Sebaceous cysts, also known as epidermoid cysts, usually arise from swollen hair follicles and typically occur on the face, neck and trunk. They’re usually slow-growing, painless, and move easily beneath the skin. These cysts are not at all dangerous, but they can occasionally become infected – when this happens, you’ll notice redness, the lump will feel tender and warmer to the touch than the surrounding skin. In rare cases, epidermoid cysts can give rise to skin cancers, but this happens so seldom that physicians don’t biopsy them unless they are very fast-growing or have other unusual characteristics.
Epidermoid cysts form when cells on the skin’s surface burrow underneath and multiply (normally, you shed these cells in a natural, exfoliation process). The epidermal cells form the walls of the cysts and secrete keratin, a protein that you sometimes may see draining – it looks thick and yellow. The cysts are most likely to form where a hair follicle has been damaged or blocked or where a sebaceous (oil) gland has ruptured; these are located above hair follicles and produce the oil that lubricates skin. Certain rare, inherited conditions can also make you prone to developing epidermoid cysts.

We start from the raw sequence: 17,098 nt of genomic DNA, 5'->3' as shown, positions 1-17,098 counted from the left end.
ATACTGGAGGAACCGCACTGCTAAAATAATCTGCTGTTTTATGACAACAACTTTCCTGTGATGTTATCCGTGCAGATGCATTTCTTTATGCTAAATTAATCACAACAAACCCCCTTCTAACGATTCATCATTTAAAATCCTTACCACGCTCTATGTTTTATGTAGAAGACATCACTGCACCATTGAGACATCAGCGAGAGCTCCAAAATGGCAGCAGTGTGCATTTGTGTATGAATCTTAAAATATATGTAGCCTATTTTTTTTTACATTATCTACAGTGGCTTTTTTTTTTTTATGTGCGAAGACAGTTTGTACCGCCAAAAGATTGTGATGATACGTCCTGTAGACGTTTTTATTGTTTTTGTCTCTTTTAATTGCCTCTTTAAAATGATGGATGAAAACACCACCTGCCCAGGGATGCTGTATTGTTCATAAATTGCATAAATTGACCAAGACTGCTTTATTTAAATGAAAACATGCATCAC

The cysts are most common in individuals in their thirties or forties, particularly those who have a history of acne. Men are more likely to be affected than women.
I would suggest consulting a dermatologist, if you haven’t already, for treatment, especially if any of the cysts become inflamed or infected. If so, the cyst can be drained or removed or even vaporized with a laser. Never squeeze cysts yourself – the result could be scarring or infection. If cysts on the face need to be removed, I suggest having a cosmetic surgeon do the job to minimize the chance of scarring.
I’m afraid I know of no way to prevent epidermoid cysts from forming.
Andrew Weil, M.D.